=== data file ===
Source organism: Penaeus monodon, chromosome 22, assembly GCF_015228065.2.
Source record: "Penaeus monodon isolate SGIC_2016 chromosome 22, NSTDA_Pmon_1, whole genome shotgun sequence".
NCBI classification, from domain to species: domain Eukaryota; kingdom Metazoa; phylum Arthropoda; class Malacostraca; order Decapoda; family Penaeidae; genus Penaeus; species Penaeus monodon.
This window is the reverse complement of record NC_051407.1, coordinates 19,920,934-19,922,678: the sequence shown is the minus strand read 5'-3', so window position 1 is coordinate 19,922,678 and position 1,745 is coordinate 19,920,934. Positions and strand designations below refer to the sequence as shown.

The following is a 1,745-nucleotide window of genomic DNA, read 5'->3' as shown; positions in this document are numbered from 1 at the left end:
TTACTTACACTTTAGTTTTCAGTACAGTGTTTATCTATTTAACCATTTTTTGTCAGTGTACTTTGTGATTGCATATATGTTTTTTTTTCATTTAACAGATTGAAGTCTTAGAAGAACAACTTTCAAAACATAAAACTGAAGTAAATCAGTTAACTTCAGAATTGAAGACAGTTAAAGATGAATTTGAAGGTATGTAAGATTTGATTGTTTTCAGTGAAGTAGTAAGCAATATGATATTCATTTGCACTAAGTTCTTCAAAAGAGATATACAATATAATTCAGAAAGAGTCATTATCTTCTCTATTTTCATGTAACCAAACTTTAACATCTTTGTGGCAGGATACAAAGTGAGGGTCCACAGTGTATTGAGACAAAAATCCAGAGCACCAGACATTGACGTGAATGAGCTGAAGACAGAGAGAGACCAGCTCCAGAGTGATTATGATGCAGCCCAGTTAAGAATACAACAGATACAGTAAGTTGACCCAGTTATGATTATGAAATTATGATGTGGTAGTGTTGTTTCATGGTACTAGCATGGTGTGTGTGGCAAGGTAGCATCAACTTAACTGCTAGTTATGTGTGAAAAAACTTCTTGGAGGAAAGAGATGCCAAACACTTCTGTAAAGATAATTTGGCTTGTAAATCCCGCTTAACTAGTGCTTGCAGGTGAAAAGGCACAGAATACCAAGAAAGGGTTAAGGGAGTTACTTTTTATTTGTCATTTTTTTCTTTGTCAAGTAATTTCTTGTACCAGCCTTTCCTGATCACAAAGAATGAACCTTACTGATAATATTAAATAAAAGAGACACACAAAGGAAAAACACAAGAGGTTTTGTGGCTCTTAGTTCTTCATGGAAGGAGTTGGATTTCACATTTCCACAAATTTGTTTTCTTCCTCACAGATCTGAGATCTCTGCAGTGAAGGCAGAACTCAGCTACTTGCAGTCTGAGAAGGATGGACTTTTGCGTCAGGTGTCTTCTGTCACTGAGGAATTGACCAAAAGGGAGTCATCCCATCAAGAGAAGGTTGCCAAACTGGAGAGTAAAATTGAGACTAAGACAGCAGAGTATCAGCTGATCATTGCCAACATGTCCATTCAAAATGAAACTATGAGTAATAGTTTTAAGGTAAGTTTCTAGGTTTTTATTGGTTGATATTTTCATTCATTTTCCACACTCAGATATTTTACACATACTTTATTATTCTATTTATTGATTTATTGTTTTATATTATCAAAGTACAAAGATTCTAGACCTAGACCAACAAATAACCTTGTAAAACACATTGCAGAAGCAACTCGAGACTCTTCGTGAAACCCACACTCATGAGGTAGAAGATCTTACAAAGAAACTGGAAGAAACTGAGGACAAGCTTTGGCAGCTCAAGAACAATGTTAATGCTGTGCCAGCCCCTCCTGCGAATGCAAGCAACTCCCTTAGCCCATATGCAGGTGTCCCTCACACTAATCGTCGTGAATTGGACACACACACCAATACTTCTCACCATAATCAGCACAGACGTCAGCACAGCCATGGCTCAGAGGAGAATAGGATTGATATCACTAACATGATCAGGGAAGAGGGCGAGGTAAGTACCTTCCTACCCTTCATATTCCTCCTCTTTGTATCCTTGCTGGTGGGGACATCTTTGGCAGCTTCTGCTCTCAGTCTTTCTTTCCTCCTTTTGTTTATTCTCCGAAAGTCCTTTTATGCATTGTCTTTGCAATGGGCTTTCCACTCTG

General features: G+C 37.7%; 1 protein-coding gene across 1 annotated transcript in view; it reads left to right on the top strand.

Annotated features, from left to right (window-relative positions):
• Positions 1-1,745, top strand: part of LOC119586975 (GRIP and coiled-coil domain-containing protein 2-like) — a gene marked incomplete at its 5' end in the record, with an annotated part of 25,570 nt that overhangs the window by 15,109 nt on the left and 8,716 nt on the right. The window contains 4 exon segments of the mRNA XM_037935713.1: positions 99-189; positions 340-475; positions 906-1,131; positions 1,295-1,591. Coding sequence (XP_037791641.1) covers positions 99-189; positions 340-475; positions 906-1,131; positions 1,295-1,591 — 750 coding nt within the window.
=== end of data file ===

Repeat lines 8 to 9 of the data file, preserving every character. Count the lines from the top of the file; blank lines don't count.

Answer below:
Annotated features, from left to right (window-relative positions):
• Positions 1-1,745, top strand: part of LOC119586975 (GRIP and coiled-coil domain-containing protein 2-like) — a gene marked incomplete at its 5' end in the record, with an annotated part of 25,570 nt that overhangs the window by 15,109 nt on the left and 8,716 nt on the right. The window contains 4 exon segments of the mRNA XM_037935713.1: positions 99-189; positions 340-475; positions 906-1,131; positions 1,295-1,591. Coding sequence (XP_037791641.1) covers positions 99-189; positions 340-475; positions 906-1,131; positions 1,295-1,591 — 750 coding nt within the window.